Incredibly, it’s now easier than ever to reach Russian consumers. They shop online. Finland figured out the logistics.
Only three years ago, Russia was considered as one of the leading emerging economies, the BRIC countries. Now it’s a shadow of that promise. The economic sanctions imposed by the European Union and the United States have reshaped international business profoundly but not in a way you might suspect.
The brick-and-mortar expansion that followed the collapse of the Soviet Union has become a relic of the past as quickly as it peaked. Russians have also, for sure, lost much of their purchasing power due to a weakened currency. But they still shop, and online retail is booming. It is growing by a whopping 20 – 30 percent every year.
In fact, Russia currently boasts the largest absolute number of internet users in Europe, a total of 103 million, which is over 70 percent of the population.
And according to Data Insight, cross-border shopping is the fastest growing segment of the Russian e-commerce market.
Foreign retailers’ online sales of physical goods to Russia have exploded in the last three years. While the Russians received 40 million packages at USD 1.3 billion in 2013, last year they already ordered 135 million packages and small parcels at USD 3.4 billion from abroad.
Initially, the biggest hurdle for growth was logistics. It, however, started to sort itself out as soon as Finland’s state-owned postal operator Itella took the lead. Benefitting from Finland’s 1,200-mile border and long trade traditions with Russia, it has tapped into the huge potential by providing a complete e-commerce solution for foreign businesses selling goods to Russia.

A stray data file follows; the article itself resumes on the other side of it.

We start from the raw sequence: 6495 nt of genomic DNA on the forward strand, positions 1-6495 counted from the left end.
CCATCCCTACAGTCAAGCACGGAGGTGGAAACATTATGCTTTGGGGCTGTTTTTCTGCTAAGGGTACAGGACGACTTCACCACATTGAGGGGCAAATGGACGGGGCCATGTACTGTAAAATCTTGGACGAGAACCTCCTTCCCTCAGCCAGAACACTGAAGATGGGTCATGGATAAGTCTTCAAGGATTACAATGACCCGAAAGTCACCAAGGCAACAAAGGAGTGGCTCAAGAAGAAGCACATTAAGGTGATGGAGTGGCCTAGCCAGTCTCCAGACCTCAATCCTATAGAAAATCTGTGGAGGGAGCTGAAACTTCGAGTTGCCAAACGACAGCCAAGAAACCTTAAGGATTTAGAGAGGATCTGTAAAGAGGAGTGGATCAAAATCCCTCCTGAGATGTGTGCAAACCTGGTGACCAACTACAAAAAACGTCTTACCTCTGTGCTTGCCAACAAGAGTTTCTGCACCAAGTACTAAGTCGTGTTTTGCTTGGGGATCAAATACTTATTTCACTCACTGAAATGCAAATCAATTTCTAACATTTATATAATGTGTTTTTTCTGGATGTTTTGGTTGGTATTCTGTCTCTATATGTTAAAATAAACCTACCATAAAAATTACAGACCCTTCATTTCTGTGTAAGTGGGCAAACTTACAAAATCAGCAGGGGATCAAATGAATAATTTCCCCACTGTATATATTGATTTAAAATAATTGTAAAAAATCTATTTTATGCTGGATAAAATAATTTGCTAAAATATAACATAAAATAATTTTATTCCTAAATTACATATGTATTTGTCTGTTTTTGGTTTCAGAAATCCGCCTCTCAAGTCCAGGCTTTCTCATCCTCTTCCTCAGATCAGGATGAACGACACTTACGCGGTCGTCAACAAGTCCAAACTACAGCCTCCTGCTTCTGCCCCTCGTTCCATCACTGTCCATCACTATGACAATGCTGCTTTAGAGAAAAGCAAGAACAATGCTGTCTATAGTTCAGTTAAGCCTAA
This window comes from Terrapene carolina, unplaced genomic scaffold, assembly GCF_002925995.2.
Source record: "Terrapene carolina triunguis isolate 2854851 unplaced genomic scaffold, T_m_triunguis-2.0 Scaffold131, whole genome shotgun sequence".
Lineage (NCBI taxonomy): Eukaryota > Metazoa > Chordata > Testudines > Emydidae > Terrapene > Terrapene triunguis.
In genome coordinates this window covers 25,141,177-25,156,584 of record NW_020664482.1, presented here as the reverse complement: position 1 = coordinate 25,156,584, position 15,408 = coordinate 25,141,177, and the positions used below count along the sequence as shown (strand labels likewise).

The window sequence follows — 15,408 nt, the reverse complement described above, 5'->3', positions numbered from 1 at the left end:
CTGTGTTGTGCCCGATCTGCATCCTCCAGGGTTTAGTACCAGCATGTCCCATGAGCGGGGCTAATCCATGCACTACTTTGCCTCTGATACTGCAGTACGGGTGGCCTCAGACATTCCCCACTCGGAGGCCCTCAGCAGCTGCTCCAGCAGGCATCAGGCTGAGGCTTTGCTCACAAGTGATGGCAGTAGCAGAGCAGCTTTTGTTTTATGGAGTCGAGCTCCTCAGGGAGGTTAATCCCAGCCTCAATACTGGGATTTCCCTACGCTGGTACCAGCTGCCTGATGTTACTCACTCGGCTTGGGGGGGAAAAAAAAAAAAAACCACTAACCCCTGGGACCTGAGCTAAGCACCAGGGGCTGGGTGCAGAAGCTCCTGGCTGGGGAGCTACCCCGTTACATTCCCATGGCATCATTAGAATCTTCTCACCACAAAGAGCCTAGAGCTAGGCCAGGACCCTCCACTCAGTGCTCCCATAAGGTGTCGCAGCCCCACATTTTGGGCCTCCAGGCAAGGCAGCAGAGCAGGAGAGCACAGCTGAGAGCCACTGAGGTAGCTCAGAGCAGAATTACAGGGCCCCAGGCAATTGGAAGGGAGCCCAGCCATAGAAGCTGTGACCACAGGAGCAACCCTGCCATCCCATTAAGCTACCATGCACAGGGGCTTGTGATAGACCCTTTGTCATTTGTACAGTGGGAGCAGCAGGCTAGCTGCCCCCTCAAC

So far, an estimated 80 percent of the USD 3.4 billion has been captured by Chinese retailers like Alibaba and JD.com. This year, Europeans and Americans have swiftly started to follow suite.
Ranja Pasivirta, Business Manager at Posti, says that the growing trade volumes that have followed with Chinese retailers, also benefit the Finnish and international retailers in the form of lower delivery times and costs.
Posti is not alone in this endeavor. Flying Lynx, for example, works with Posti and offers various services ranging from online-store customization in Russian to logistics and customs management.
Marko Kangaskolkka, Managing Director of Flying Lynx, encourages, in an interview with the Finnish business daily Kauppalehti, companies to explore the huge potential of ecommerce market in Russia.
Russians are, naturally, looking for access to goods that are not available for purchase domestically. But, according to industry experts, they buy the same things online as their European and American counterparts: clothes, accessories, and footwear. They make up over half of all cross-border purchases.
Cosmetics, beauty and health products come second, while toys, electronics, and household goods are also in high demand.
All in all, the Russians want higher quality and range of products, unique and exclusive products, quicker delivery – and the best price, just like the rest of us. The ball is now in your court.